"Right now, we've got more demand for frack crews than there are frack crews. Everybody's trying to hire as fast as they can to meet demand. But the manpower isn't there yet."

Hundreds of workers have been hired in West Texas this year to meet demand for hydraulic fracturing services, but even the largest US fracking companies have had to look beyond Texas to replenish a workforce that was decimated by years of cheap oil prices.

Drilling has surged in the Permian Basin this year, but the shortage of workers for 50-person fracking crews has led oil companies to leave hundreds of wells untapped for months in West Texas. The number of dormant wells in the Permian Basin climbed from 1,310 in June 2016 to more than 2,400 currently.

Analysts blame a lack of available labour and fracking equipment in West Texas. "The labor pool has been completely plundered," said Bill Herbert, an analyst at Simmons & Company International in Houston. "Growth expectations are being recalibrated."

To lure workers from out of state, major players such as Halliburton are raising wages, offering housing allowances and providing temporary homes, known as man camps.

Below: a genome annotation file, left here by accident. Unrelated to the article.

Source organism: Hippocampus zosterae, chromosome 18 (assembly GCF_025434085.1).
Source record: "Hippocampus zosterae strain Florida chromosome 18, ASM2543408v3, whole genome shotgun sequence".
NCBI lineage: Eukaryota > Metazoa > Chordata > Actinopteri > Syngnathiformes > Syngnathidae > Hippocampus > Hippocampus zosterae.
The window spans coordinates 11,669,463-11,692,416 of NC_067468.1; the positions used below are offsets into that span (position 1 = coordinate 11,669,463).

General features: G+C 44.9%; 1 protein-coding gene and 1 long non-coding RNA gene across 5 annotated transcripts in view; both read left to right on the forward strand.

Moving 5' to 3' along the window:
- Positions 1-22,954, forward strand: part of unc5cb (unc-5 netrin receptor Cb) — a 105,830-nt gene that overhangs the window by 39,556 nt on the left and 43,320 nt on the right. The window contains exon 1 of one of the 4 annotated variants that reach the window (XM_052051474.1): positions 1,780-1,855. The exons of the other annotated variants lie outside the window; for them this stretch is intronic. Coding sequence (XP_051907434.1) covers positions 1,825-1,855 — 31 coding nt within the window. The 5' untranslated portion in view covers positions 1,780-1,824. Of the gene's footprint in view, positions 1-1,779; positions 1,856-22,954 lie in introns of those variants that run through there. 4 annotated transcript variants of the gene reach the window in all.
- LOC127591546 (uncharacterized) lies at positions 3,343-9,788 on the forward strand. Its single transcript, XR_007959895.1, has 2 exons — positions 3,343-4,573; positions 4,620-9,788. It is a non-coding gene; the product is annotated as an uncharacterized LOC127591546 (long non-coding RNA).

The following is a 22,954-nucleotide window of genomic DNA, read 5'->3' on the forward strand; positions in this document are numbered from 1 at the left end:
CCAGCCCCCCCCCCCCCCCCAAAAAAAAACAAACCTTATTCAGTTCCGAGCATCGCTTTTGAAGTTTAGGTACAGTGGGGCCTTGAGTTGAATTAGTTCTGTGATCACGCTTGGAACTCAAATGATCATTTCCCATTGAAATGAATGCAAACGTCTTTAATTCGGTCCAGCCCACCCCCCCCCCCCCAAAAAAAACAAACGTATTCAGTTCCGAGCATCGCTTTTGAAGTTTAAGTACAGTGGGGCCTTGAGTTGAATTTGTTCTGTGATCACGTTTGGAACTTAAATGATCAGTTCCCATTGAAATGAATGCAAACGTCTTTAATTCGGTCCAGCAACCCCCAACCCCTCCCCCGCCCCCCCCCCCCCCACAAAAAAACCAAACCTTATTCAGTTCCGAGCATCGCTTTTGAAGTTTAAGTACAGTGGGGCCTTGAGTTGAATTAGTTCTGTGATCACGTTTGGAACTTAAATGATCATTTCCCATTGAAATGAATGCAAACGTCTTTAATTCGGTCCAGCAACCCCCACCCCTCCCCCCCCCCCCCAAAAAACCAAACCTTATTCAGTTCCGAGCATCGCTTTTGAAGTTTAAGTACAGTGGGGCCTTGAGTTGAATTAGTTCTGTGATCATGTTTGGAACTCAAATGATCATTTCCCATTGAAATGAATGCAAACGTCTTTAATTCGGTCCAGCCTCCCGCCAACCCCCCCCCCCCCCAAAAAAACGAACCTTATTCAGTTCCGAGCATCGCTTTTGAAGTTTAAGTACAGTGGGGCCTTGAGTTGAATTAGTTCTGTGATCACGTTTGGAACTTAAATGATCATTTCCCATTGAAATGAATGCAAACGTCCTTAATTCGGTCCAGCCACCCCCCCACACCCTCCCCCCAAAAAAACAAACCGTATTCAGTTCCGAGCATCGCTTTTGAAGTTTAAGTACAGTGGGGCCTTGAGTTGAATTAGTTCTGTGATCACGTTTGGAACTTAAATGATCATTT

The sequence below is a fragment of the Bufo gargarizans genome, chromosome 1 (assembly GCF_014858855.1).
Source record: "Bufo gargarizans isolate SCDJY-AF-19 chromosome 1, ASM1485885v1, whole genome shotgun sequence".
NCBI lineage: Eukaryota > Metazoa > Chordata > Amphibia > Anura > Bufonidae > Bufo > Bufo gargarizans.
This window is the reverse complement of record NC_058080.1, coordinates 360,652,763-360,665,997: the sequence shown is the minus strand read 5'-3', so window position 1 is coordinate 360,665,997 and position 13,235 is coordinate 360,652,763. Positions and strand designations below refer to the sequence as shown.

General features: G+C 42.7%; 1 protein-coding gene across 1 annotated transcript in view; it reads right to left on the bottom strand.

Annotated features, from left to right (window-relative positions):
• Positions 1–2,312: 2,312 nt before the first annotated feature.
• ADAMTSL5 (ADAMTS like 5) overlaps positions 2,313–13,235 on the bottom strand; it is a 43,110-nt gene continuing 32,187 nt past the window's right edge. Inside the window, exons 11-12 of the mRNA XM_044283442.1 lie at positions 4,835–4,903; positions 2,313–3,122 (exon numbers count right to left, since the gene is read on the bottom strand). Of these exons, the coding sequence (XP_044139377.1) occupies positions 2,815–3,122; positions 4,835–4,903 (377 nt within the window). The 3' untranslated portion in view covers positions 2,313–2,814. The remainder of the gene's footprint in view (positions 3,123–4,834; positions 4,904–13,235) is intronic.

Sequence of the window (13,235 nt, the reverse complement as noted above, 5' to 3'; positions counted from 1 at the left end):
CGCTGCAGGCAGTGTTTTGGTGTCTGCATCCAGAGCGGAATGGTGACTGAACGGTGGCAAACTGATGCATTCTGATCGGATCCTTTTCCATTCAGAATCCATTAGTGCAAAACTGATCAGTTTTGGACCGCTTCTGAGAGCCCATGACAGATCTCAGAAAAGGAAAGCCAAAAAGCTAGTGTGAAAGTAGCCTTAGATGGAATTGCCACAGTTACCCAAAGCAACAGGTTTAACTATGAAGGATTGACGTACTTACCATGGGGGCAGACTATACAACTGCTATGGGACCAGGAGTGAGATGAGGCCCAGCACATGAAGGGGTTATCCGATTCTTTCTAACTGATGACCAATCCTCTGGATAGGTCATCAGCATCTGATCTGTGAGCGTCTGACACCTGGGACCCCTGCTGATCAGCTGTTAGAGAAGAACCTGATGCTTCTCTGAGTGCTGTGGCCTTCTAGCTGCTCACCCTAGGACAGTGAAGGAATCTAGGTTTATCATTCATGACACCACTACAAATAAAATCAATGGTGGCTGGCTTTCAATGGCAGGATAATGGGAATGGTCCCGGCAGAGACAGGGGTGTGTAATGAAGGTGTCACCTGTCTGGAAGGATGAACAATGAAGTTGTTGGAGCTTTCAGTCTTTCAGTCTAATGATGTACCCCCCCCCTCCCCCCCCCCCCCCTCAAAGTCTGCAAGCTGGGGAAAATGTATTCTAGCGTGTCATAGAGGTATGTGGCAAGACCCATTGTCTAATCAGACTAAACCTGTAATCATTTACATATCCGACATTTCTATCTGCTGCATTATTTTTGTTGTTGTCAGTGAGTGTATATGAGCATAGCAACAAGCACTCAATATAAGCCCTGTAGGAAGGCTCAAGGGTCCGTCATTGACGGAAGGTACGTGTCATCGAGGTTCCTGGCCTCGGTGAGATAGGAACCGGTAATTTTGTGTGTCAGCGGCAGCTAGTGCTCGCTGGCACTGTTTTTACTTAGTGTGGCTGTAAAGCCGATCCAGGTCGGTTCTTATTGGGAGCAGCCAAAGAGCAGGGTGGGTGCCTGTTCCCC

CUDD Energy Services, a hydraulic fracturing firm in Midland, took several months to fully staff its fracking crews. "Right now, we've got more demand for frack crews than there are frack crews," Clint Walker, general manager at CUDD, told the Houston Chronicle. "Everybody's trying to hire as fast as they can to meet demand. But the manpower isn't there yet."

In December 2014, at the peak of the oil boom, the average wage for an oil industry worker in Texas was $1,276 a week, according to the Texas Workforce Commission. That dropped to a low of $1,047 a week in March 2016, the month after crude prices reached a 12-year low at $26 a barrel. Last month, with prices around $50 a barrel, those wages had rebounded to $1,206 a week.

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